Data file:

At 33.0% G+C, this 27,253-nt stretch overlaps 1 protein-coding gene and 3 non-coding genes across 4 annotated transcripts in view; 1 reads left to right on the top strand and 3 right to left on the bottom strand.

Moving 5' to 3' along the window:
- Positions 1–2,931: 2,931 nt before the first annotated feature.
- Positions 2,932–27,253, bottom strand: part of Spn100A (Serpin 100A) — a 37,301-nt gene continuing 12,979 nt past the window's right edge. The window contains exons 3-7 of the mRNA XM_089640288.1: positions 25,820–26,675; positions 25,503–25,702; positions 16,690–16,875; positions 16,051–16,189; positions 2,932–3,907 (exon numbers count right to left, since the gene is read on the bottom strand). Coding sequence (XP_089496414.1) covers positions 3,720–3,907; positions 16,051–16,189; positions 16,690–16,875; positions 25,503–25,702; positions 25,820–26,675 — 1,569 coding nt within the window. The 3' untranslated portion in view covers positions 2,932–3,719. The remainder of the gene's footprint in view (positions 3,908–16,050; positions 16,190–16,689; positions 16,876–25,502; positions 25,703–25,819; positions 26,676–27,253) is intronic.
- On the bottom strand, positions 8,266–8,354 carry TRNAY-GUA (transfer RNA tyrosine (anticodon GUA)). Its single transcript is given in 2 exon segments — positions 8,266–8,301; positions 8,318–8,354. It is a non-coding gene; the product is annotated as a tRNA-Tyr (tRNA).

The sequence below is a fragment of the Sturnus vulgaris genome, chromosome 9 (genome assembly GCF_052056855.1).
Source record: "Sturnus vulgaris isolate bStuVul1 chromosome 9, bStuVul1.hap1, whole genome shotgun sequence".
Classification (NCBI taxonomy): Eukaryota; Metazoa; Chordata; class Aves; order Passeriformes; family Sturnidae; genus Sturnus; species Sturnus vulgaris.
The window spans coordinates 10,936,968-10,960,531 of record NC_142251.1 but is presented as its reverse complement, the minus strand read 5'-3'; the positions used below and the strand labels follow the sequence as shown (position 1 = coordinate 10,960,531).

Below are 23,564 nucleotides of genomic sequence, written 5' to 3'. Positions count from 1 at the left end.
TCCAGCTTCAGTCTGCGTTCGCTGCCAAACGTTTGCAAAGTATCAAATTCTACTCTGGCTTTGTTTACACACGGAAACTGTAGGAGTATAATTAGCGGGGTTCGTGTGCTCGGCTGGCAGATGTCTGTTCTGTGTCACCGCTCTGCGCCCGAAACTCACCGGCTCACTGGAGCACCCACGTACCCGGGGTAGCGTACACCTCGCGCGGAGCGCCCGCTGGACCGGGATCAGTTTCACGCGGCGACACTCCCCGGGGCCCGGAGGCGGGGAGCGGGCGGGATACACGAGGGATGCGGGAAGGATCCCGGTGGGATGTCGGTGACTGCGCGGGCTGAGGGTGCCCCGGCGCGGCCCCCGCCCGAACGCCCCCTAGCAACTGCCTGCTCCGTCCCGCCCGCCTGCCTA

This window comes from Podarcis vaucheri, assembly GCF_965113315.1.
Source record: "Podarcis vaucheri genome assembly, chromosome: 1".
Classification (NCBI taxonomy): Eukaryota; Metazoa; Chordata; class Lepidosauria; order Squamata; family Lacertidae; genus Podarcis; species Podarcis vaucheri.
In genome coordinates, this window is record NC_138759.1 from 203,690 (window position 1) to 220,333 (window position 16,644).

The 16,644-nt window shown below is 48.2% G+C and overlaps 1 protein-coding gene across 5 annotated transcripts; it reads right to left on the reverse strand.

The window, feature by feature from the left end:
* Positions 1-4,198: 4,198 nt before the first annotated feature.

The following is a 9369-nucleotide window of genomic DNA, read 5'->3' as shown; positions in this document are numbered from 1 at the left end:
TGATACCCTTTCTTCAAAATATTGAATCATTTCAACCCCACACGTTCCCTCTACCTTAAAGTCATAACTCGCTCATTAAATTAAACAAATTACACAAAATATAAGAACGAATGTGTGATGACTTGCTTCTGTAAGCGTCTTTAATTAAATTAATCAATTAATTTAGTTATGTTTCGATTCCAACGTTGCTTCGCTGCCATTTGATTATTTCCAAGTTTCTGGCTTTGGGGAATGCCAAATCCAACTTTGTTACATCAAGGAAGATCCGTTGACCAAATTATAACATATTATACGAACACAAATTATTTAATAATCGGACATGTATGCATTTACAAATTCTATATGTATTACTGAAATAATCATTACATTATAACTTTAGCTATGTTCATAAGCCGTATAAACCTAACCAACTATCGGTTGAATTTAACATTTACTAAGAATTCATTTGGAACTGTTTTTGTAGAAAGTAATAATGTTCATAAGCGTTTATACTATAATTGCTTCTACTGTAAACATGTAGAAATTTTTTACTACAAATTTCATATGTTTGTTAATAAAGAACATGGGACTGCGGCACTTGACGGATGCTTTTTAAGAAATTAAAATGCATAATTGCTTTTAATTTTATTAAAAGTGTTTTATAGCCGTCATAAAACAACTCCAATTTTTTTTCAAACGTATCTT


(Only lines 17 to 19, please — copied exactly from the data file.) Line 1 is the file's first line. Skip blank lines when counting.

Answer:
The window, feature by feature from the left end:
* Positions 1-4,198: 4,198 nt before the first annotated feature.

The following is a 9369-nucleotide window of genomic DNA, read 5'->3' as shown; positions in this document are numbered from 1 at the left end: